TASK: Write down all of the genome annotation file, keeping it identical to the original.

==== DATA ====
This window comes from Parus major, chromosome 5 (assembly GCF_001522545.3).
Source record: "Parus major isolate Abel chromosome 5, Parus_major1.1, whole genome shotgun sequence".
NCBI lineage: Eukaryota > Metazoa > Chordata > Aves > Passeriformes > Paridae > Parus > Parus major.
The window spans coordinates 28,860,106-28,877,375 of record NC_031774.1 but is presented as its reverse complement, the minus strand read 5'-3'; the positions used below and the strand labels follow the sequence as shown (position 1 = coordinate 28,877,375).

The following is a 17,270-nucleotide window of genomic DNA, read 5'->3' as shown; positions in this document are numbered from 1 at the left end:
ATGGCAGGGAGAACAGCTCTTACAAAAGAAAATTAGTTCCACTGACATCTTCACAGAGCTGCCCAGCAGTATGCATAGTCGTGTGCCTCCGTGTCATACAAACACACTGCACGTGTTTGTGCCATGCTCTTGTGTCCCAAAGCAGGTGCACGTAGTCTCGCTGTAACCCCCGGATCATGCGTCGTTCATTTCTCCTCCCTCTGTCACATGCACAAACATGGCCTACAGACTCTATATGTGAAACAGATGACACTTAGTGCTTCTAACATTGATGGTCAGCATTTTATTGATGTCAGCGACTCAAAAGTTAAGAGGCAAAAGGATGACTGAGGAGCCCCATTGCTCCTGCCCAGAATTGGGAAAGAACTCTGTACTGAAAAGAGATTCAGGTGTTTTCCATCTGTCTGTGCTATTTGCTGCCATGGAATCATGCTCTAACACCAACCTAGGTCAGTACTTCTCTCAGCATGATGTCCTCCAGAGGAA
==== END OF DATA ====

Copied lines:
This window comes from Parus major, chromosome 5 (assembly GCF_001522545.3).
Source record: "Parus major isolate Abel chromosome 5, Parus_major1.1, whole genome shotgun sequence".
NCBI lineage: Eukaryota > Metazoa > Chordata > Aves > Passeriformes > Paridae > Parus > Parus major.
The window spans coordinates 28,860,106-28,877,375 of record NC_031774.1 but is presented as its reverse complement, the minus strand read 5'-3'; the positions used below and the strand labels follow the sequence as shown (position 1 = coordinate 28,877,375).

The following is a 17,270-nucleotide window of genomic DNA, read 5'->3' as shown; positions in this document are numbered from 1 at the left end:
ATGGCAGGGAGAACAGCTCTTACAAAAGAAAATTAGTTCCACTGACATCTTCACAGAGCTGCCCAGCAGTATGCATAGTCGTGTGCCTCCGTGTCATACAAACACACTGCACGTGTTTGTGCCATGCTCTTGTGTCCCAAAGCAGGTGCACGTAGTCTCGCTGTAACCCCCGGATCATGCGTCGTTCATTTCTCCTCCCTCTGTCACATGCACAAACATGGCCTACAGACTCTATATGTGAAACAGATGACACTTAGTGCTTCTAACATTGATGGTCAGCATTTTATTGATGTCAGCGACTCAAAAGTTAAGAGGCAAAAGGATGACTGAGGAGCCCCATTGCTCCTGCCCAGAATTGGGAAAGAACTCTGTACTGAAAAGAGATTCAGGTGTTTTCCATCTGTCTGTGCTATTTGCTGCCATGGAATCATGCTCTAACACCAACCTAGGTCAGTACTTCTCTCAGCATGATGTCCTCCAGAGGAA